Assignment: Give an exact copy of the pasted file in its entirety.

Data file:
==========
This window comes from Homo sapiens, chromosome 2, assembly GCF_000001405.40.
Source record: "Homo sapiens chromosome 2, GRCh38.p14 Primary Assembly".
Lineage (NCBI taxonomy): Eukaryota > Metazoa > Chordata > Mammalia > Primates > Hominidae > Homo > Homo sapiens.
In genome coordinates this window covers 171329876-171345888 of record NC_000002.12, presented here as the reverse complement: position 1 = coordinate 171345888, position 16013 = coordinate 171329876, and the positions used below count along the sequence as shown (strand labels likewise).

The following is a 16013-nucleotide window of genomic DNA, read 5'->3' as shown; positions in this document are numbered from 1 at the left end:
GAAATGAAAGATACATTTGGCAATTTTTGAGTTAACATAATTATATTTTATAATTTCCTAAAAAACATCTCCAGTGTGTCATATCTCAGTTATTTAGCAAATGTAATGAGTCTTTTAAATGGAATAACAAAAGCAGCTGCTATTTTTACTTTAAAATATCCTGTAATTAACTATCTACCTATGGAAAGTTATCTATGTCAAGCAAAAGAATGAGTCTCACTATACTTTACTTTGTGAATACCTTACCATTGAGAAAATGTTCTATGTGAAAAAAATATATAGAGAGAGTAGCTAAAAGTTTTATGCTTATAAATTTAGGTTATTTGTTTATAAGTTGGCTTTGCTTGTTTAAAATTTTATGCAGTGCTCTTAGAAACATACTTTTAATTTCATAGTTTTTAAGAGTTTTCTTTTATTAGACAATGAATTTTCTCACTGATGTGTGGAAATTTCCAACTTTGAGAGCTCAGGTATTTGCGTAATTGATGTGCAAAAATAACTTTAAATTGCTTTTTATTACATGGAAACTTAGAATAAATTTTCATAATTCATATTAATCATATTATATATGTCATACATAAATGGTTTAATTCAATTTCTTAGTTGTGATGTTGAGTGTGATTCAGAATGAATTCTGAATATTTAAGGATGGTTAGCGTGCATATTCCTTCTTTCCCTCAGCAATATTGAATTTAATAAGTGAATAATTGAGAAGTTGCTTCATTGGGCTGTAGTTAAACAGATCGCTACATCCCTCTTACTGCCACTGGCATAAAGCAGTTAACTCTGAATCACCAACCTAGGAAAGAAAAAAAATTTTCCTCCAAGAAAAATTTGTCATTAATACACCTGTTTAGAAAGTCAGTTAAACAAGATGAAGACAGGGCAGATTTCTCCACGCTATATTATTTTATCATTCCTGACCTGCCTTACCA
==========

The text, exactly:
This window comes from Homo sapiens, chromosome 2, assembly GCF_000001405.40.
Source record: "Homo sapiens chromosome 2, GRCh38.p14 Primary Assembly".
Lineage (NCBI taxonomy): Eukaryota > Metazoa > Chordata > Mammalia > Primates > Hominidae > Homo > Homo sapiens.
In genome coordinates this window covers 171329876-171345888 of record NC_000002.12, presented here as the reverse complement: position 1 = coordinate 171345888, position 16013 = coordinate 171329876, and the positions used below count along the sequence as shown (strand labels likewise).

The following is a 16013-nucleotide window of genomic DNA, read 5'->3' as shown; positions in this document are numbered from 1 at the left end:
GAAATGAAAGATACATTTGGCAATTTTTGAGTTAACATAATTATATTTTATAATTTCCTAAAAAACATCTCCAGTGTGTCATATCTCAGTTATTTAGCAAATGTAATGAGTCTTTTAAATGGAATAACAAAAGCAGCTGCTATTTTTACTTTAAAATATCCTGTAATTAACTATCTACCTATGGAAAGTTATCTATGTCAAGCAAAAGAATGAGTCTCACTATACTTTACTTTGTGAATACCTTACCATTGAGAAAATGTTCTATGTGAAAAAAATATATAGAGAGAGTAGCTAAAAGTTTTATGCTTATAAATTTAGGTTATTTGTTTATAAGTTGGCTTTGCTTGTTTAAAATTTTATGCAGTGCTCTTAGAAACATACTTTTAATTTCATAGTTTTTAAGAGTTTTCTTTTATTAGACAATGAATTTTCTCACTGATGTGTGGAAATTTCCAACTTTGAGAGCTCAGGTATTTGCGTAATTGATGTGCAAAAATAACTTTAAATTGCTTTTTATTACATGGAAACTTAGAATAAATTTTCATAATTCATATTAATCATATTATATATGTCATACATAAATGGTTTAATTCAATTTCTTAGTTGTGATGTTGAGTGTGATTCAGAATGAATTCTGAATATTTAAGGATGGTTAGCGTGCATATTCCTTCTTTCCCTCAGCAATATTGAATTTAATAAGTGAATAATTGAGAAGTTGCTTCATTGGGCTGTAGTTAAACAGATCGCTACATCCCTCTTACTGCCACTGGCATAAAGCAGTTAACTCTGAATCACCAACCTAGGAAAGAAAAAAAATTTTCCTCCAAGAAAAATTTGTCATTAATACACCTGTTTAGAAAGTCAGTTAAACAAGATGAAGACAGGGCAGATTTCTCCACGCTATATTATTTTATCATTCCTGACCTGCCTTACCA